then smooths the starched white napkin over her knees

and meets his eyes and holds out both old hands to him.

A more ordinary situation it would be difficult to imagine: an elderly married couple having lunch in a diner. Yet Kooser endows this everyday situation with the glow of heightened attention, both on the part of the husband and wife and on that of the observant narrator.

The couple are splitting a plain roast-beef sandwich, perhaps to economize or because neither needs to eat a whole one. To accomplish this division, the husband must steady his shaky hands, a challenge he readily overcomes. By dividing the sandwich “surely” and diagonally, he ensures that the resulting portions will be exactly equal. Meanwhile, his wife carefully unrolls the napkin enclosing her knife, fork, and spoon. These, too, become objects of meticulous attention.

Even as the husband and wife are taking their time and paying attention to the details of their humble repast, the narrator is doing the same. His unswerving observation, recorded in a single complex but graceful sentence, not only mirrors that of his subjects toward the actions they are performing. It also establishes a tone of caring, even for common, unexceptional things, and implicitly bestows moral and aesthetic value on a scene that might otherwise have been dismissed as banal. The true significance of the scene becomes apparent in the poem’s closing lines, where the husband’s offering his wife her half of their sandwich completes his act of fairness, solicitude, and kindness. She in turn exhibits an attitude of openness and gratitude.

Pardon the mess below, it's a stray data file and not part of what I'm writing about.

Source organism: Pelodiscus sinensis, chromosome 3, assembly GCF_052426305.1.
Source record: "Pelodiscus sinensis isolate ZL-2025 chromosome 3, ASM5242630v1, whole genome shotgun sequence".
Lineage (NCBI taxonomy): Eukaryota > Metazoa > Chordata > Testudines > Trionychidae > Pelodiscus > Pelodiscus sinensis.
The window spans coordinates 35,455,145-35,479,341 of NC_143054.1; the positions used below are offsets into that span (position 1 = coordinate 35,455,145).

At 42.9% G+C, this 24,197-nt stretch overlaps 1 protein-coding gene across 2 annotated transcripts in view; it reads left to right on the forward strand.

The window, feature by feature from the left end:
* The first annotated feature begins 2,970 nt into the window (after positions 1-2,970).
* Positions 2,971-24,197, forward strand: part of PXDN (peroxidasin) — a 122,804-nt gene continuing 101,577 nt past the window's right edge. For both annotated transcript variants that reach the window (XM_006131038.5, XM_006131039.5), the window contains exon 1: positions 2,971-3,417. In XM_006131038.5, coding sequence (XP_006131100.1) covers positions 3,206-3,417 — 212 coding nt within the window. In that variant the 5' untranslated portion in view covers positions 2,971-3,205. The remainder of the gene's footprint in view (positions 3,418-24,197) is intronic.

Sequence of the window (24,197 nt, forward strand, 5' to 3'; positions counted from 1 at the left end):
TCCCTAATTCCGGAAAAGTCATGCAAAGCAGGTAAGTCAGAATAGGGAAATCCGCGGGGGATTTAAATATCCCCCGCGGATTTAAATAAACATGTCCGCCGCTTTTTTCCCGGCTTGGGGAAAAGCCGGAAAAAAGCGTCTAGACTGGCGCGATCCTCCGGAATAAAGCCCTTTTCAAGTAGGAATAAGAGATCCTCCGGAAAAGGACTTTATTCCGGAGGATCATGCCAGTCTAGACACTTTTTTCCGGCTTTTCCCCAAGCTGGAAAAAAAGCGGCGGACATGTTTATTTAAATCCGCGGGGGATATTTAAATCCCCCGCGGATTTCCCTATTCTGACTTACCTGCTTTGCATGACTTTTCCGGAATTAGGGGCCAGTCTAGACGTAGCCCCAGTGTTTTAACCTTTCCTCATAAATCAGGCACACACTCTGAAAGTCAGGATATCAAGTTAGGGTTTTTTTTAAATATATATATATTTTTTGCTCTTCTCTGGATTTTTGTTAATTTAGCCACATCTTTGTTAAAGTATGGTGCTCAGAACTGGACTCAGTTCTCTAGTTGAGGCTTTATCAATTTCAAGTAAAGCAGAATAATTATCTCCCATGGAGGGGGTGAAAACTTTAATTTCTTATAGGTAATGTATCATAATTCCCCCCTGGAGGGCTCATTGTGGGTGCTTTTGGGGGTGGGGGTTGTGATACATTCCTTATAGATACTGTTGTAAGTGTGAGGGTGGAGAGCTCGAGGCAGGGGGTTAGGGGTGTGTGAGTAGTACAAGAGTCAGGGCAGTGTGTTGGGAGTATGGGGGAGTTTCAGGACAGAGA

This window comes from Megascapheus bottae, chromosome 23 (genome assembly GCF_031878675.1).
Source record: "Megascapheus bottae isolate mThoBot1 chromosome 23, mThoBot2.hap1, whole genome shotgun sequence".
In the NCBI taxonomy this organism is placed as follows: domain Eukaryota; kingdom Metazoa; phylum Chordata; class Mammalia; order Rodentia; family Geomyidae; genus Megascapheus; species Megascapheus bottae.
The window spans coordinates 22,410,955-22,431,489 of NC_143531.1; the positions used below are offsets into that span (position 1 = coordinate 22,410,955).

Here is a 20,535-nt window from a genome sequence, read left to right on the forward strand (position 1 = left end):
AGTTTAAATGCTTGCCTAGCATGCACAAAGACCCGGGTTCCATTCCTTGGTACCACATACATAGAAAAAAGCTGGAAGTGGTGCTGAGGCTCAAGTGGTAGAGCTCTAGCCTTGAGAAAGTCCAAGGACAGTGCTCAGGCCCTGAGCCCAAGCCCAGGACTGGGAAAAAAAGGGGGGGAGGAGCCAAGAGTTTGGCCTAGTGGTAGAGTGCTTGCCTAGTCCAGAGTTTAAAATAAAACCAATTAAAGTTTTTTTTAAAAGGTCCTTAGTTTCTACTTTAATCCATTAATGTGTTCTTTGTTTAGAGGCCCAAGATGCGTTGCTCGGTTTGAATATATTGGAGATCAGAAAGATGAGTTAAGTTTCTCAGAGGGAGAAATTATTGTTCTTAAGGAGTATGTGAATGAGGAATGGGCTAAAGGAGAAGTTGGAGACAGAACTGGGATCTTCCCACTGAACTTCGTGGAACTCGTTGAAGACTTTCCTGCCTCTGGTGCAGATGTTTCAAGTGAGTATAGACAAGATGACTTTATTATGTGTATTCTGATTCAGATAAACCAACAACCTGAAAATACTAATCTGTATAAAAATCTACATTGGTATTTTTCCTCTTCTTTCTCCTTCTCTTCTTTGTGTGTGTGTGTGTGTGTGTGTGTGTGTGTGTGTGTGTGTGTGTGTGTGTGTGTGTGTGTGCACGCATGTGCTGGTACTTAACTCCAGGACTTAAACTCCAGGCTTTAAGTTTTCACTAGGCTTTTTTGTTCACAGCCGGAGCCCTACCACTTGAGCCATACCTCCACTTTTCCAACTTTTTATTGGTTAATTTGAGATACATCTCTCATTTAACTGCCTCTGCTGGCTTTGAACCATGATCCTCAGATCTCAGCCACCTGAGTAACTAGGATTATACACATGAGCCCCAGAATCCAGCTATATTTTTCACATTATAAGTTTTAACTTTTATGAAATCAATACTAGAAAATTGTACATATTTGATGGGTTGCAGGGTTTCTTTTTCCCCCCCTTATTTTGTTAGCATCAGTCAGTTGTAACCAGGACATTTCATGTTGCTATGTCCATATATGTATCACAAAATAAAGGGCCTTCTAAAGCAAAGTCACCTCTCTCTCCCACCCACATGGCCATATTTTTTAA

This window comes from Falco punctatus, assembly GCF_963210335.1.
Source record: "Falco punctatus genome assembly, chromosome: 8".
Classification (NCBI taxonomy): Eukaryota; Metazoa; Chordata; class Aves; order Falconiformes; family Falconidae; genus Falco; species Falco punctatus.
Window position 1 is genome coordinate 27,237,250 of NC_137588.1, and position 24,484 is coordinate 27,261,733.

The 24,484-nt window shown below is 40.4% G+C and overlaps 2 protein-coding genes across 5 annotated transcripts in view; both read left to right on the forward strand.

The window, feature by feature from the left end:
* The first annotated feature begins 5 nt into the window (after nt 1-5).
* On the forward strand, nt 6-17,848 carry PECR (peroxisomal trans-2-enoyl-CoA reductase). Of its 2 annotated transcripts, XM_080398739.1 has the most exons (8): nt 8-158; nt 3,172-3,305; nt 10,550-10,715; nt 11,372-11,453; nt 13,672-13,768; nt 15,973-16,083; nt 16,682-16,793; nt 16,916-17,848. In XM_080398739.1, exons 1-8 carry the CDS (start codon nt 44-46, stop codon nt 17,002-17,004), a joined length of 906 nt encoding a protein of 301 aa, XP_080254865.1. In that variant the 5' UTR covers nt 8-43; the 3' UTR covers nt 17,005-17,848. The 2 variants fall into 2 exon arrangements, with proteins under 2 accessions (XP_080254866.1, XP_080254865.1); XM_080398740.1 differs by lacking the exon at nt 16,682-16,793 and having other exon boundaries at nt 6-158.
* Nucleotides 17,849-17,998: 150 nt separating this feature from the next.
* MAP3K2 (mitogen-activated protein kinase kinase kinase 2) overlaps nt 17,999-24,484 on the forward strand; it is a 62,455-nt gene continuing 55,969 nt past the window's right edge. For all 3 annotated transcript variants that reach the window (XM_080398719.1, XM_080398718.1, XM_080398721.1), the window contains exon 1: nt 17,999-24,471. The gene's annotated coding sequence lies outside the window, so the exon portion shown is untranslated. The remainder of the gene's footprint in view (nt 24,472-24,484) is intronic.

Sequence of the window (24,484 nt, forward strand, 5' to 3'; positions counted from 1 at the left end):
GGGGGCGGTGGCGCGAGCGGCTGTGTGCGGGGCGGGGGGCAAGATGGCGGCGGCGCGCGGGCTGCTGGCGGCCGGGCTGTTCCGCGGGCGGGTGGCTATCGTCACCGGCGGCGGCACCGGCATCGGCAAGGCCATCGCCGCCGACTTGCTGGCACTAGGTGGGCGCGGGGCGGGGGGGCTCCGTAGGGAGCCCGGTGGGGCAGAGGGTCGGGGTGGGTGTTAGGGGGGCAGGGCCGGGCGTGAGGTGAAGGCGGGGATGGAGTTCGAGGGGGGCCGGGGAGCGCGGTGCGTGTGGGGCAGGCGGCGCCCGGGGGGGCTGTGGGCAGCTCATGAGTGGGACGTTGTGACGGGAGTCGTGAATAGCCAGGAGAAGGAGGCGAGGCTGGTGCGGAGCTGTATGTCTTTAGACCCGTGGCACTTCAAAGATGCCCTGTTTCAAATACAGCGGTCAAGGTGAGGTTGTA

Shizen ichimi, an old Zen saying reminds us: “Poetry and Zen are one.” Although the former depends on fresh language, the latter on silent contemplation, both rely on wholehearted attention to concrete, particular detail. By stopping and looking deeply, both reveal the hidden dimension of human experience, the currents of interdependence and impermanence that underlie the most commonplace of human interactions. And, though they do so in very different ways, both, in the words of the poet Patrick Kavanagh, “snatch out of time the passionate transitory.”

_____________

Sobun Katherine Thanas, The Truth of This Life: Essays on Learning to Love This World (Shambhala, 2018), 69.

Ted Kooser, Splitting an Order (Copper Canyon, 2014), 9.